Today I'm planning on redoing the rose bed. (*this is where the newest bag of dirt will go.)  I have three rosebushes in the bed beside the porch and whoever planted them had no sense of space and arrangement.  They're planted kinda like this |__._'_-|  Looks like crap and it's driving me nuts. 

I suspect it's driving me nuts because I'm not writing and my brain is looking for excuses.  Otherwise, the flower bed is really not all that tragic.  And the floors don't really need to be washed (even though my brain is telling me otherwise**).  The door really does need weather stripping, but not today when it's supposed to be lovely.  The iris bed doesn't need to be weeded - those weeds aren't going anywhere.  I didn't need to buy that many crocus bulbs... but now that I have them, they do need to be planted - in the redesigned rosebed, of course. 

**you know it's bad when I'm giving myself household chores to do.

I know I'm doing all this to distract myself.  I hate that I'm not writing.  I hate that just thinking about writing makes me want to do something like washing the hard floors and dusting the cobwebs out of the garage.  So yeah, I'm distracting myself from myself.  Bleh.

What's distracting you today?

Sunday, October 6, 2013

I'm Just a Reading Machine...

da dun dun dunt da dun dun dun da.

:dances a little:

Yeah... Sorry if that's stuck in your head now, but I couldn't help myself.  I've just been reading like a crazy person lately.  Other than the tired eyes, it feels great to get lost in book after book.  All kinds of books.  I'd throw them on the floor and roll around in them, but they're mostly on my Kindle and Zoe would break if I rolled around on her.

I suppose I should feel a little guilty that I'm reading the hard work of all those other authors while not really working hard myself.  But I don't.

I should probably feel a little guilty about the fact that my house is kinda messy.  Hubs did such a lovely job cleaning his bathroom the other day and my bathroom is a disaster area.  Hey I did the dishes yesterday and I've been cooking our meals...  The dust bunnies can wait.  They aren't going anywhere. 

When I started the year, I knew what I was facing, so I only committed to reading 50 books.  But it wasn't nearly as time consuming as I thought, so I upped the commitment to 75 books.  Then I really was burning up the old ebook files, so I upped the commitment again to last year's goal of 90. 

Yesterday I read my 77th book of the year, so that was probably a wise move.  (No, really, I read a whole book yesterday - and it wasn't even a brain fluffer.  Political thriller - 216 epages - read yesterday while I watched the MSU game and then the U of M game.)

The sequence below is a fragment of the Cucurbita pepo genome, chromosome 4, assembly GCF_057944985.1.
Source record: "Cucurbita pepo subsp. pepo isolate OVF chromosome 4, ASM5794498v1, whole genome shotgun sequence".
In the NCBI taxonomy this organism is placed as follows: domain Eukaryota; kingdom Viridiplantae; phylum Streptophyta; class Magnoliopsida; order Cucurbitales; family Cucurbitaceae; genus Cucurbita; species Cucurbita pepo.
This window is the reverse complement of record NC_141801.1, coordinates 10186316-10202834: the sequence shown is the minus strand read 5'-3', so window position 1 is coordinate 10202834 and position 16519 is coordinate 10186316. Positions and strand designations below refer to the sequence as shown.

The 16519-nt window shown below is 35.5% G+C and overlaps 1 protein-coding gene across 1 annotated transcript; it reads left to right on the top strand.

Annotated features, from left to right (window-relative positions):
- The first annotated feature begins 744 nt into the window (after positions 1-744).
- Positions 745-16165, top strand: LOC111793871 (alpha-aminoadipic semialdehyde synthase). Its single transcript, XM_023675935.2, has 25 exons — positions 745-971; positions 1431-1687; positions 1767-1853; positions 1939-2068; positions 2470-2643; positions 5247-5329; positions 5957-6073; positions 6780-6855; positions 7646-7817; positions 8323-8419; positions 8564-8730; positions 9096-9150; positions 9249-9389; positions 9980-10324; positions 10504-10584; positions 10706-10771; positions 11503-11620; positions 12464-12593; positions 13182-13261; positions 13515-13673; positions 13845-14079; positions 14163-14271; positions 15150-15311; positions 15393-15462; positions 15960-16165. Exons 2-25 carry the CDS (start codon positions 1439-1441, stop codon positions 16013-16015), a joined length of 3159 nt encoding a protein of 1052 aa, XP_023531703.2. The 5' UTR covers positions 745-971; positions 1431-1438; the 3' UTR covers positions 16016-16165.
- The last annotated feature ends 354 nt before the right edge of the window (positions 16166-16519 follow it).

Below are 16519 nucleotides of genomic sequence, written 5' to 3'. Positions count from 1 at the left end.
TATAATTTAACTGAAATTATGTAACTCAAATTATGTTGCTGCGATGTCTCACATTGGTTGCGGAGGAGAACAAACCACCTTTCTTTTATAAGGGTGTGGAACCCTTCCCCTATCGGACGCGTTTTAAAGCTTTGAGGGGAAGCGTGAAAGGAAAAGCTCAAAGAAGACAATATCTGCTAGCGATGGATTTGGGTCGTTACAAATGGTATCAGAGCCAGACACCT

Readin' machine.  I am it.

What have you been reading lately?  Are you on track to reach your reading goals? 

Tuesday, October 1, 2013

The Tree Project

So here I am in a new environment.  Six months now.  And we're still kind of settling in.  The things we could do, we did - like the landscaping project.  Other things - like new flooring - will have to wait until next year.  It all depends on time and fundage.  One project that didn't have to wait for fundage is something I'm calling The Tree Project.

When we first got to this heavily treed acre and a quarter, we had a good idea what some of these trees are.  Black walnut trees are pretty hard to mistake for anything else - especially when they start dropping smaller tennis ball looking fruits all over the place.  And an oak is an oak is an oak.

Except when it isn't.

We have at least 4 different varieties of oak in the yard.  And a couple different kinds of hickory.  So the first thing I did was pick up a copy of The Audobon Society's Field Guide to North American Trees: Eastern Region.  Which helped us determine that the big oak in front is a white oak and the hickory tree just outside the sunroom is a mockernut hickory

Using the internet helped, too.  Without online resources, I wouldn't have known that was a redbud tree in the front yard or that those were dogwoods just off the property line.  (Never seen either of those up close before.)

But a few trees still eluded me.

The other day, I went around the yard with my camera - snapping pictures of each tree's bark, the leaves, and any fruit they might offer.  (Stupid oaks weren't being cooperative and wouldn't show me their acorns - at least not on the tree and with all the squirrels, I can't just guess which acorn goes to which tree.)

Now I'm trying to catalog which trees are what.  Yeah, I'm totally geeking out.  But I have a burning desire to know.  And it's not easy. (Of course, it doesn't help that some oak trees are known to hybridize... those hussies... which would explain why the oak in back has traits of both the Scarlet Oak and the Shumard Oak.)

I even made a map of the yard and numbered the trees in red, so I'd know which pictures were of which trees.  (Yeah, I'm thinking way too hard about this, but that's kind of what 'geeking out' means.)  In the end, I'll have a good idea of who's who and what to expect from them over the years.  Who'll be dropping nuts, who'll be flowering, and who to watch out for in times of drought.  In the great scheme of things, it's not that important, but it's important to me.

What kinds of things do you geek out about?